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Corticotropin-releasing factor (CRF) and the related urocortin peptides mediate behavioral, cognitive, autonomic, neuroendocrine and immunologic responses to aversive stimuli by activating CRF(1) or CRF(2) receptors in the central nervous system and anterior pituitary. Markers of hyperactive central CRF systems, including CRF hypersecretion and abnormal(More)
BACKGROUND There is accumulating evidence for a link between trauma exposure, posttraumatic stress disorder (PTSD) and diminished health status. To assess PTSD-related biological burden, we measured biological factors that comprise metabolic syndrome, an important established predictor of morbidity and mortality, as a correlate of long-term health risk in(More)
Receptors for corticotropin-releasing factor (CRF) are members of a family of G protein-coupled receptors ("Family B") that respond to a variety of structurally dissimilar releasing factors, neuropeptides, and hormones (including secretin, growth hormone-releasing factor, calcitonin, parathyroid hormone, pituitary adenylate cyclase-activating polypeptide,(More)
High levels of cortisol, a sign of potential hypothalamic-pituitary-adrenal (HPA) axis dysregulation, have been associated with poor cognitive outcomes in older adults. Most cortisol research has focused on hippocampal-related abilities such as episodic memory; however, the presence of glucocorticoid receptors in the human prefrontal cortex suggests that(More)
The corticotropin-releasing factor (CRF) receptors (CRF1 and CRF2) are crucial mediators of physiological and behavioral responses to stress. In animals, CRF1 appears to primarily mediate CRF-induced anxiety-like responses, but the role of CRF2 during stress is still unclear. Here we report the effects of CRF1 and CRF2 on the magnitude and plasticity of(More)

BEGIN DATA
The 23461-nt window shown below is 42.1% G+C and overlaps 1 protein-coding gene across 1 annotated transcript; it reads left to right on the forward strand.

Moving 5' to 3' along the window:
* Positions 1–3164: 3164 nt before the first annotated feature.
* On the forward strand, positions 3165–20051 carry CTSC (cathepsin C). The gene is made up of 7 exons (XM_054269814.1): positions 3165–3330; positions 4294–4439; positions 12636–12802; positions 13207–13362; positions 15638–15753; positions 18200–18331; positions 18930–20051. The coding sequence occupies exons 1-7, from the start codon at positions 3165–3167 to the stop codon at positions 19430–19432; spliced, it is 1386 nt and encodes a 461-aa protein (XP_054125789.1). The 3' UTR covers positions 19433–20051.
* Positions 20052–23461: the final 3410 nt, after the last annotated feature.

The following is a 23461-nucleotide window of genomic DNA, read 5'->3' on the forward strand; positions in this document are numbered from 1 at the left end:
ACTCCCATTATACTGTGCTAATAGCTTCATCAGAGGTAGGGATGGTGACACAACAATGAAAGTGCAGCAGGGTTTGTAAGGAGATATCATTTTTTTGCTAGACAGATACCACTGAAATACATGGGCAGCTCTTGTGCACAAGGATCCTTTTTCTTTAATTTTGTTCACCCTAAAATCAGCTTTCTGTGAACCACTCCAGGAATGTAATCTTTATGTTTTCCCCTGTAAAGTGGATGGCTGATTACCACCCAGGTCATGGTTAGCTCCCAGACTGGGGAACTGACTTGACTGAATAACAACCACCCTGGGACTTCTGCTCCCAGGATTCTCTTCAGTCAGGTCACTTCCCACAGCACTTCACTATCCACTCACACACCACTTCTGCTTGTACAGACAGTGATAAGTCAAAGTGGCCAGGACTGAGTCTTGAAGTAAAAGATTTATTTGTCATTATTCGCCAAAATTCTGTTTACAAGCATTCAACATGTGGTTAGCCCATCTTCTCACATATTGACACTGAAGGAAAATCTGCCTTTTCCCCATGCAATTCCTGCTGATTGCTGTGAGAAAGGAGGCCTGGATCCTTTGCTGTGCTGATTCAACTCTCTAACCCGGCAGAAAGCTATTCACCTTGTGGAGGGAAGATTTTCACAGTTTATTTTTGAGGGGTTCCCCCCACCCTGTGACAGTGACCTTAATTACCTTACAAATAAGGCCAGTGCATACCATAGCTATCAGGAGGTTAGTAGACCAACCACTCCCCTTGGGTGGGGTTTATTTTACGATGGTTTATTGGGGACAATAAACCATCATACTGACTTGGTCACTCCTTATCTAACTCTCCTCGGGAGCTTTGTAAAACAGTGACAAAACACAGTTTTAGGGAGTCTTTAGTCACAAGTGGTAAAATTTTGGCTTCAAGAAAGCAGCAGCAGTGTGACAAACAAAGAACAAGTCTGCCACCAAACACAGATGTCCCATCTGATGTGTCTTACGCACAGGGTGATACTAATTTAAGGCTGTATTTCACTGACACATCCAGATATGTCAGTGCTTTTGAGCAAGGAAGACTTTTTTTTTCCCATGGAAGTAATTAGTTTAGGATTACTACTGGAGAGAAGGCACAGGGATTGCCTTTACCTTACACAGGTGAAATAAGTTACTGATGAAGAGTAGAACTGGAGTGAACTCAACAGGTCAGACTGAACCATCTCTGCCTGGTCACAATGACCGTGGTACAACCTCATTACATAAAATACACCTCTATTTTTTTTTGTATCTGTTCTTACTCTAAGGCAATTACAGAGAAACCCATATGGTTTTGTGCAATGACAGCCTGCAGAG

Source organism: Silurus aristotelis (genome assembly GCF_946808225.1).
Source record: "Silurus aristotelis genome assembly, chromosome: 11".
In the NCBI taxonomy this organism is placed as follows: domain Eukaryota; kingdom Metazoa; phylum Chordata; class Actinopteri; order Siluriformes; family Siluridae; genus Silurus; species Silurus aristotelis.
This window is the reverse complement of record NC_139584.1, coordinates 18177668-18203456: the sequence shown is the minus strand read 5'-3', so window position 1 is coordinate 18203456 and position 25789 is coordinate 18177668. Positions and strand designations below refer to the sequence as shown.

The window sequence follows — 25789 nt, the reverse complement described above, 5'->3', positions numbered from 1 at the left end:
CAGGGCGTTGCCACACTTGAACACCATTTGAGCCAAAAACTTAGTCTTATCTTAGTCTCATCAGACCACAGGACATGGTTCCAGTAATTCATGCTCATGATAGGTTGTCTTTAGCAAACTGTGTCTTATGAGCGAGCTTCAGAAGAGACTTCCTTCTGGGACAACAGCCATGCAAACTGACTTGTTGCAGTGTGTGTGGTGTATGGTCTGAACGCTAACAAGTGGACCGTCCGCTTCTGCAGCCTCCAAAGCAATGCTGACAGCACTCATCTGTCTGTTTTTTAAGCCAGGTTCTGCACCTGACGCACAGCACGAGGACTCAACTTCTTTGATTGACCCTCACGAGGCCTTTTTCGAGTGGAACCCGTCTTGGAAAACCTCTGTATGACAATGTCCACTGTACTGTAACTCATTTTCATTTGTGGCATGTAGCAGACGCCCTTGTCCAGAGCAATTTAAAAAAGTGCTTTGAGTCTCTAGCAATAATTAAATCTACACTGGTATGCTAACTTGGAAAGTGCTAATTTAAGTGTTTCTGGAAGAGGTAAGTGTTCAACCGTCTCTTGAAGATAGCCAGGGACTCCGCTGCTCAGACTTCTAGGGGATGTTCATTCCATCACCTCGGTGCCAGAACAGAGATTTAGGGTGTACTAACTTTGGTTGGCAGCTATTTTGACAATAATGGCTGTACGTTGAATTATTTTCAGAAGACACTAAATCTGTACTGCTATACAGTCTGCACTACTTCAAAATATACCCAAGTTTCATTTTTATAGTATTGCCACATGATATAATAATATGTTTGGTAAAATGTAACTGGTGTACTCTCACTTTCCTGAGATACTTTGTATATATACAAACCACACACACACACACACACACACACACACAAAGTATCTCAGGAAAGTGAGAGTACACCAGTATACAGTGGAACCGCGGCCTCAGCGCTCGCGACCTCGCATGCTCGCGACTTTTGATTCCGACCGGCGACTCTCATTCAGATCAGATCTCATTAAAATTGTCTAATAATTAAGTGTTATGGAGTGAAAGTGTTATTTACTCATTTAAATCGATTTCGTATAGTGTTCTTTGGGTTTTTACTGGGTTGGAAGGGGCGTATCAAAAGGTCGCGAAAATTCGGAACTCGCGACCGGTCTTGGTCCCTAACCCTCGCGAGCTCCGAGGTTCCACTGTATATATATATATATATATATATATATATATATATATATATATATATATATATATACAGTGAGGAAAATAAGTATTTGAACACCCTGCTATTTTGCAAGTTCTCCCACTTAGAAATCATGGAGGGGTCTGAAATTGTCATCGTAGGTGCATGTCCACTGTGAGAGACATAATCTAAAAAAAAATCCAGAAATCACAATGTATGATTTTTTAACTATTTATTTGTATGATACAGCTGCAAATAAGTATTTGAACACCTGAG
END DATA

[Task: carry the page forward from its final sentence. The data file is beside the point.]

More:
Understanding inter-individual differences in stress response requires the explanation of genetic influences at multiple phenotypic levels, including complex behaviours and the metabolic responses of brain regions to emotional stimuli. Neuropeptide Y (NPY) is anxiolytic and its release is induced by stress. NPY is abundantly expressed in regions of the(More)
Abnormal signaling at corticotropin-releasing factor CRF1 and CRF2 receptors might contribute to the pathophysiology of stress-related disorders such as anxiety, depression and eating disorders, in addition to cardiac and inflammatory disorders. Recently, molecular characterization of CRF1 and CRF2 receptors and the cloning of novel ligands--urocortin,(More)
Markers of hyperactive central corticotropin releasing factor (CRF) systems and CRF-related single nucleotide polymorphisms (SNPs) have been identified in patients with anxiety and depressive disorders. Designing more effective antagonists may now be guided by data showing that small molecules bind to transmembrane domains. Specifically, CRF(1) receptor(More)
OBJECTIVES To compare relationships between the sleep-wake cycle and endogenous circadian rhythms in young and older adults and to examine correlates between evening naps and circadian rhythms in older adults. DESIGN For 1 week of home recording, subjects wore wrist-activity monitors and kept daily sleep logs. After the home monitoring, subjects entered(More)
Although glucocorticoid receptors are highly expressed in the prefrontal cortex, the hippocampus remains the predominant focus in the literature examining relationships between cortisol and brain. We examined phenotypic and genetic associations of cortisol levels with the thickness of prefrontal and anterior cingulate cortex regions, and with hippocampal(More)